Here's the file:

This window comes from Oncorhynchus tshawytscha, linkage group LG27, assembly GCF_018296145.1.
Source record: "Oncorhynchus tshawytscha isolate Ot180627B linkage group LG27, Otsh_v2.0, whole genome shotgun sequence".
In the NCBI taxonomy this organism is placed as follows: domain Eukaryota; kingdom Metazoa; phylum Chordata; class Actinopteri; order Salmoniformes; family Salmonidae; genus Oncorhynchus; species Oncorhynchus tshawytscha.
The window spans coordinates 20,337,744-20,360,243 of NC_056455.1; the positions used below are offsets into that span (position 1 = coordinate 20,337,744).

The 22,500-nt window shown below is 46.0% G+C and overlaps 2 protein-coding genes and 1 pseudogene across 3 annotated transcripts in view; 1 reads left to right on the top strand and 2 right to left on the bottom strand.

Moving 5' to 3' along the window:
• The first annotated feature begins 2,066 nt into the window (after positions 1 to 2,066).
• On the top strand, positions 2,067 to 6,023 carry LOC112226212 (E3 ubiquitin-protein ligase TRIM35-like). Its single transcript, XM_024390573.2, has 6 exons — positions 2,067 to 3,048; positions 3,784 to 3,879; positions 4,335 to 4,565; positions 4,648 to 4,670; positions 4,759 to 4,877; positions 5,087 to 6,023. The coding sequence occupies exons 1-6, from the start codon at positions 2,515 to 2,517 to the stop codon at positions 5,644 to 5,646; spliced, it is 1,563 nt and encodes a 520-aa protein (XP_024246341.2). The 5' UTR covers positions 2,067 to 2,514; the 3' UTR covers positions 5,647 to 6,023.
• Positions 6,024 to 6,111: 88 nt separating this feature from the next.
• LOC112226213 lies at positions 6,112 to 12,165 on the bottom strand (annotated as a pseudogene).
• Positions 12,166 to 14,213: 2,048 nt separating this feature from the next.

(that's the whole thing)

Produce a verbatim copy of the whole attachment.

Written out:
This window comes from Oncorhynchus tshawytscha, linkage group LG27, assembly GCF_018296145.1.
Source record: "Oncorhynchus tshawytscha isolate Ot180627B linkage group LG27, Otsh_v2.0, whole genome shotgun sequence".
In the NCBI taxonomy this organism is placed as follows: domain Eukaryota; kingdom Metazoa; phylum Chordata; class Actinopteri; order Salmoniformes; family Salmonidae; genus Oncorhynchus; species Oncorhynchus tshawytscha.
The window spans coordinates 20,337,744-20,360,243 of NC_056455.1; the positions used below are offsets into that span (position 1 = coordinate 20,337,744).

The 22,500-nt window shown below is 46.0% G+C and overlaps 2 protein-coding genes and 1 pseudogene across 3 annotated transcripts in view; 1 reads left to right on the top strand and 2 right to left on the bottom strand.

Moving 5' to 3' along the window:
• The first annotated feature begins 2,066 nt into the window (after positions 1 to 2,066).
• On the top strand, positions 2,067 to 6,023 carry LOC112226212 (E3 ubiquitin-protein ligase TRIM35-like). Its single transcript, XM_024390573.2, has 6 exons — positions 2,067 to 3,048; positions 3,784 to 3,879; positions 4,335 to 4,565; positions 4,648 to 4,670; positions 4,759 to 4,877; positions 5,087 to 6,023. The coding sequence occupies exons 1-6, from the start codon at positions 2,515 to 2,517 to the stop codon at positions 5,644 to 5,646; spliced, it is 1,563 nt and encodes a 520-aa protein (XP_024246341.2). The 5' UTR covers positions 2,067 to 2,514; the 3' UTR covers positions 5,647 to 6,023.
• Positions 6,024 to 6,111: 88 nt separating this feature from the next.
• LOC112226213 lies at positions 6,112 to 12,165 on the bottom strand (annotated as a pseudogene).
• Positions 12,166 to 14,213: 2,048 nt separating this feature from the next.